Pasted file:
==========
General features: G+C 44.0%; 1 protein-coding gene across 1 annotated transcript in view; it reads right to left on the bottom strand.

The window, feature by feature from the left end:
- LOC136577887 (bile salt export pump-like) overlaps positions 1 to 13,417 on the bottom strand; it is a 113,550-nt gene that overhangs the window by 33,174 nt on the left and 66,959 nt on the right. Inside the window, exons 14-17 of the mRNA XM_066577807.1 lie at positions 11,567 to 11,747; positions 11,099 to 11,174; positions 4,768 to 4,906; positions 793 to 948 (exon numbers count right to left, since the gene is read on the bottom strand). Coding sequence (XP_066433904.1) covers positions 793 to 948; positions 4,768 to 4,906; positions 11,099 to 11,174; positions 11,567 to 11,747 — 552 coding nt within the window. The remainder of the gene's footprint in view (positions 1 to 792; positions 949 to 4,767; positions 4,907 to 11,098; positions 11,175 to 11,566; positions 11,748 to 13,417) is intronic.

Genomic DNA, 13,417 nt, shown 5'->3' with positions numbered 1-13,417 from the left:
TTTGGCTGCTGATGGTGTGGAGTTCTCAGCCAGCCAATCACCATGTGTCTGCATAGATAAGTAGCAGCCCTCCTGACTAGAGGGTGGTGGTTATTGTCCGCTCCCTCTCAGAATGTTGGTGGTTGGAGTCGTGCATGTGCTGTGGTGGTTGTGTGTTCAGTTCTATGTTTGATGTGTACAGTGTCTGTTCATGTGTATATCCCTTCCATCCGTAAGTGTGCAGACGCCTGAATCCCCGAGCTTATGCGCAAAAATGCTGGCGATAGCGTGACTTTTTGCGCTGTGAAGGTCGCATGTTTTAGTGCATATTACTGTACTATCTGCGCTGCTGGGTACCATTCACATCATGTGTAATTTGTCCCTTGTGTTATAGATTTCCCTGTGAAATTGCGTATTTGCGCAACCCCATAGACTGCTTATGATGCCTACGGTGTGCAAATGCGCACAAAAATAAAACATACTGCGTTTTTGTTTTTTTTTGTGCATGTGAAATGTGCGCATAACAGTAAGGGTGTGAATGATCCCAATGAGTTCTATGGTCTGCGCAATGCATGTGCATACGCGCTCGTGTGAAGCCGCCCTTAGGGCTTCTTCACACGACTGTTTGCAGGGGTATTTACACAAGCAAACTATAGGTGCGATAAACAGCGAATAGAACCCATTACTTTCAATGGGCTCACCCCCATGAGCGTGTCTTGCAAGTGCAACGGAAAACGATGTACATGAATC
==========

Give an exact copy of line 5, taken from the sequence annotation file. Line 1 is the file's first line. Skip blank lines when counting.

TTTGGCTGCTGATGGTGTGGAGTTCTCAGCCAGCCAATCACCATGTGTCTGCATAGATAAGTAGCAGCCCTCCTGACTAGAGGGTGGTGGTTATTGTCCGCTCCCTCTCAGAATGTTGGTGGTTGGAGTCGTGCATGTGCTGTGGTGGTTGTGTGTTCAGTTCTATGTTTGATGTGTACAGTGTCTGTTCATGTGTATATCCCTTCCATCCGTAAGTGTGCAGACGCCTGAATCCCCGAGCTTATGCGCAAAAATGCTGGCGATAGCGTGACTTTTTGCGCTGTGAAGGTCGCATGTTTTAGTGCATATTACTGTACTATCTGCGCTGCTGGGTACCATTCACATCATGTGTAATTTGTCCCTTGTGTTATAGATTTCCCTGTGAAATTGCGTATTTGCGCAACCCCATAGACTGCTTATGATGCCTACGGTGTGCAAATGCGCACAAAAATAAAACATACTGCGTTTTTGTTTTTTTTTGTGCATGTGAAATGTGCGCATAACAGTAAGGGTGTGAATGATCCCAATGAGTTCTATGGTCTGCGCAATGCATGTGCATACGCGCTCGTGTGAAGCCGCCCTTAGGGCTTCTTCACACGACTGTTTGCAGGGGTATTTACACAAGCAAACTATAGGTGCGATAAACAGCGAATAGAACCCATTACTTTCAATGGGCTCACCCCCATGAGCGTGTCTTGCAAGTGCAACGGAAAACGATGTACATGAATC